A STARTUP company that uses technology to control destructive pests has been backed by a specialist agritech venture capital firm.
It provides digital pest surveillance and forecasting tools for farmers, growers, and communities.
RapidAIM's analytics system detects the exact location of insects such as fruit fly, as soon as they arrive, before notifying growers via an app on their phone.
Agrifood tech venture capital firm Tenacious Ventures is financially backing RapidAIM.
Dr Nancy Schellhorn said the sensor technology was a world-first, because it used the unique behavior of insects to identify them.
"Just like a fingerprint can unlock your phone, once an insect enters one of our small, mobile traps, it 'unlocks' a RapidAIM sensor," she said.
"The location of that insect is then logged in real time."
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The sensors can be hung in an orchard or paddock and use ultra-low power radio technology to immediately alert farmers of a pest problem, and let them know when control is working.
"This is a game-changer in the insect-sensing world," Dr Schellhorn said.
"There are other players out there - but they tend to use cameras which are expensive, use a lot more power, and are difficult to scale."
RapidAIM has deployed more than 500 sensors from northern Queensland to southern Victoria, and New Zealand, serving 170 end users with timely, actionable pest management insights for fruit fly.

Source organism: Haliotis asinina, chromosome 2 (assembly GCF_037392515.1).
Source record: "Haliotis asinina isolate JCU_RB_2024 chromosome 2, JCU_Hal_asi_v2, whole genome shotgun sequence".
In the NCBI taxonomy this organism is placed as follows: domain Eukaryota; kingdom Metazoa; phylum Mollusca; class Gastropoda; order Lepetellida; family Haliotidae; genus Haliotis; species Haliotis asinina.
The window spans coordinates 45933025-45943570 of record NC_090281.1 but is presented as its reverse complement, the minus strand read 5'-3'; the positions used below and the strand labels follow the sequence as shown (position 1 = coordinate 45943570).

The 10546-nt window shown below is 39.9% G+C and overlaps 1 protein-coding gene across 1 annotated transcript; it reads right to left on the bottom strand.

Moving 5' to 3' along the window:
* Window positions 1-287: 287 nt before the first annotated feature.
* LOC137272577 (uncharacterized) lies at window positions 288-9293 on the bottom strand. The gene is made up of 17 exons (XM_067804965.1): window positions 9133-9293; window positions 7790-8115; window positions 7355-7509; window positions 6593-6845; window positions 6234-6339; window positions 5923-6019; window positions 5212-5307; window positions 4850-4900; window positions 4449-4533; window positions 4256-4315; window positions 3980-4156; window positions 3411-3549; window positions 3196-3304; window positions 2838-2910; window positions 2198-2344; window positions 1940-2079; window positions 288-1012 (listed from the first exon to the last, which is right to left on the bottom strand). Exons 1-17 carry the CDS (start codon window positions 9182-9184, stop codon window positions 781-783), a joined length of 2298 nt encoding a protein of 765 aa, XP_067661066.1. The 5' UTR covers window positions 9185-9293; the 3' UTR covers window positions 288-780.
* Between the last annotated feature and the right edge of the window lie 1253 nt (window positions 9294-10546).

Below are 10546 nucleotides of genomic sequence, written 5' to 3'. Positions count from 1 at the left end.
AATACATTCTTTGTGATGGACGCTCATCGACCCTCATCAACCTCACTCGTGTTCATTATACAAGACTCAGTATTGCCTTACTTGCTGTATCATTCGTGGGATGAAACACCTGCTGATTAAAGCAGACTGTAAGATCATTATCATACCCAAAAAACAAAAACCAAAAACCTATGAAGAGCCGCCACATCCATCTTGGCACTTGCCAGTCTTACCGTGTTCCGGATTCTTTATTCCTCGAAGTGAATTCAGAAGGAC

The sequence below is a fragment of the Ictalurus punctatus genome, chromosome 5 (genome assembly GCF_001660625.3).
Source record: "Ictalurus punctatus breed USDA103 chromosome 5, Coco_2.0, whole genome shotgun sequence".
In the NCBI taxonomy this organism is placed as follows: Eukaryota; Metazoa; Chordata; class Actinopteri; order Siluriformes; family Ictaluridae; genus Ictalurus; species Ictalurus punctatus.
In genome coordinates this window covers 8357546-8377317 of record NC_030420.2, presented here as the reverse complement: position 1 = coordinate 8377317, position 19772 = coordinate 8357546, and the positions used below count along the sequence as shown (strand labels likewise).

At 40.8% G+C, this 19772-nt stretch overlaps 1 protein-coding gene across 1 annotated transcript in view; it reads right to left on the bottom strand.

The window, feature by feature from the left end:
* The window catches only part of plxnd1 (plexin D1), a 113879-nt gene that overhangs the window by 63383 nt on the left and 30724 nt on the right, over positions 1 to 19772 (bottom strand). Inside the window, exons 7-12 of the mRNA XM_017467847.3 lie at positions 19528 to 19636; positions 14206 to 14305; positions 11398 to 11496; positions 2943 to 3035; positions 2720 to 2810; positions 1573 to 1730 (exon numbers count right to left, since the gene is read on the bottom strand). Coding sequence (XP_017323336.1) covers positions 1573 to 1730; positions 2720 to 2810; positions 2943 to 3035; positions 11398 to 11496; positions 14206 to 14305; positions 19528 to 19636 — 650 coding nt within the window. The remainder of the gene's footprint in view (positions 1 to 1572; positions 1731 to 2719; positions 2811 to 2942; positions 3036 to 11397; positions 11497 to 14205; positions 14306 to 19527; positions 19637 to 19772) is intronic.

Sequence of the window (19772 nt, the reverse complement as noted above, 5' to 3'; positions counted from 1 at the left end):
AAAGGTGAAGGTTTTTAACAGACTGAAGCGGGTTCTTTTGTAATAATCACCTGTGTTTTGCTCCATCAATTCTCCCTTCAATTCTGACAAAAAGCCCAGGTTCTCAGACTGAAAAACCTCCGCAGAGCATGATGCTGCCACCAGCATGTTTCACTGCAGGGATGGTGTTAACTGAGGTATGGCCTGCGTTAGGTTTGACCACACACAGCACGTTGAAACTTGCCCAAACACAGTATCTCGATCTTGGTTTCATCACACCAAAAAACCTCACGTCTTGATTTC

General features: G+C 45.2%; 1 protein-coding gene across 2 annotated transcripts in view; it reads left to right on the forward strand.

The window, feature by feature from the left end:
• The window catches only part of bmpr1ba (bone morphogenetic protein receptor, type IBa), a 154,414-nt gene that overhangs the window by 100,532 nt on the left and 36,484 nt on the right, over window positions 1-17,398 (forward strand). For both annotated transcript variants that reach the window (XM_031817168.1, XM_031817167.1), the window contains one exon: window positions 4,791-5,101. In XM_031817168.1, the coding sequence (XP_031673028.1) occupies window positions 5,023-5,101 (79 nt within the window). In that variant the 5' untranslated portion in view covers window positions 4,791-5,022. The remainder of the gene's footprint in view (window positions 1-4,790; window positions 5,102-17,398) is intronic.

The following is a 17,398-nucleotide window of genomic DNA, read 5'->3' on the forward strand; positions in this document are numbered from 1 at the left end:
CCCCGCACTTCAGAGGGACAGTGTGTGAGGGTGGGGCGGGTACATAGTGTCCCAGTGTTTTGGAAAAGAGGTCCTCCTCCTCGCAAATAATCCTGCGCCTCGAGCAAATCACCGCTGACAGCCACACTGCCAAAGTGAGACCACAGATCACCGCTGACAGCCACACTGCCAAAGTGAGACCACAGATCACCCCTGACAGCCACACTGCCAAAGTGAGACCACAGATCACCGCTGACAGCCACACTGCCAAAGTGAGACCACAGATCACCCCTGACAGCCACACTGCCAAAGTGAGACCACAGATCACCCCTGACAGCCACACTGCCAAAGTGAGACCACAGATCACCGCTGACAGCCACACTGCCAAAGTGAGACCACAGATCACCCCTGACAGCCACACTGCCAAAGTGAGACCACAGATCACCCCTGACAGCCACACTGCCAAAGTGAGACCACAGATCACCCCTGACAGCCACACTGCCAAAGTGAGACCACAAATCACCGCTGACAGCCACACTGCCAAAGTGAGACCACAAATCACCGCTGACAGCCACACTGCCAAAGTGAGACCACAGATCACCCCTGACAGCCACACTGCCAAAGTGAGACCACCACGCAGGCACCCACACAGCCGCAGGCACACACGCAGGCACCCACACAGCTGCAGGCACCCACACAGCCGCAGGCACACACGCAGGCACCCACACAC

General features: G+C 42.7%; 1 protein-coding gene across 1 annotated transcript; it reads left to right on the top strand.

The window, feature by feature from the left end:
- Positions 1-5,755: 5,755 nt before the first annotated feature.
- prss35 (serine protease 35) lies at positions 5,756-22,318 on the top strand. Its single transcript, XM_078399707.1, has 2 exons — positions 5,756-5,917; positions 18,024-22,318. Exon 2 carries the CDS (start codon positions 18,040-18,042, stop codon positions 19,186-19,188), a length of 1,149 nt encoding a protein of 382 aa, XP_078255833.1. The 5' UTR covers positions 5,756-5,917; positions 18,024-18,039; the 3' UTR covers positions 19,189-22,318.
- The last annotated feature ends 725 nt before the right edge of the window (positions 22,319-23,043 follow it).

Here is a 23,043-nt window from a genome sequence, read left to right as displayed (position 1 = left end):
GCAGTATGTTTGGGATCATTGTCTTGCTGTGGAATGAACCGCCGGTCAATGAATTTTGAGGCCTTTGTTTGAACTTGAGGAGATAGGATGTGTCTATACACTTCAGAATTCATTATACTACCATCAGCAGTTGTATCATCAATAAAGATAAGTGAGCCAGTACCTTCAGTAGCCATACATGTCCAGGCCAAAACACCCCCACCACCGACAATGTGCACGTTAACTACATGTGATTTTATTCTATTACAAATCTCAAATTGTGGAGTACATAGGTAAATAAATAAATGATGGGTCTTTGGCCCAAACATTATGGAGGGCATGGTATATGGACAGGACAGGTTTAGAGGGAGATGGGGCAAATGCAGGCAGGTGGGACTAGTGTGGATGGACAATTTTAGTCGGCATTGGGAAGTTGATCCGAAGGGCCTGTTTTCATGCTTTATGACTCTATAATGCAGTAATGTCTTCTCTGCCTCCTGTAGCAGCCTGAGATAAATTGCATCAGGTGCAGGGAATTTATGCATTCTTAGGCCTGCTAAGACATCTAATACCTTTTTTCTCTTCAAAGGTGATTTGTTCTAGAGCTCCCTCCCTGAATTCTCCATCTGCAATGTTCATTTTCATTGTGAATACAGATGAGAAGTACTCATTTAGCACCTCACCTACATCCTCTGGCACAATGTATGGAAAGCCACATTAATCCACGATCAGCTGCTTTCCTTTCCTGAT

The company is also working to apply their proprietary detection systems to other pests including fall armyworm and codling moth, to serve both row crop and horticultural markets in the future.
Tenacious Ventures co-founder Matthew Pryor said RapidAIM provided a relatively inexpensive solution to a vexing problem while also addressing a shift in the agriculture industry towards lowering chemical use.
"Current pest control practices largely rely on the use of chemical insecticides as a blunt instrument: wide-scale spraying conducted 'just in case', as an insurance mechanism giving growers peace of mind that they are protected, " he said.
"The end result, however, is that chemical insecticides are overused, resulting in otherwise avoidable costs for growers and significant ecological impacts. "
Mr Pryor said the company was thrilled to join existing Seed Round investor, Main Sequence Ventures, in funding RapidAIM.
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The story Pest management technology startup pushes fruit fly control first appeared on Stock & Land.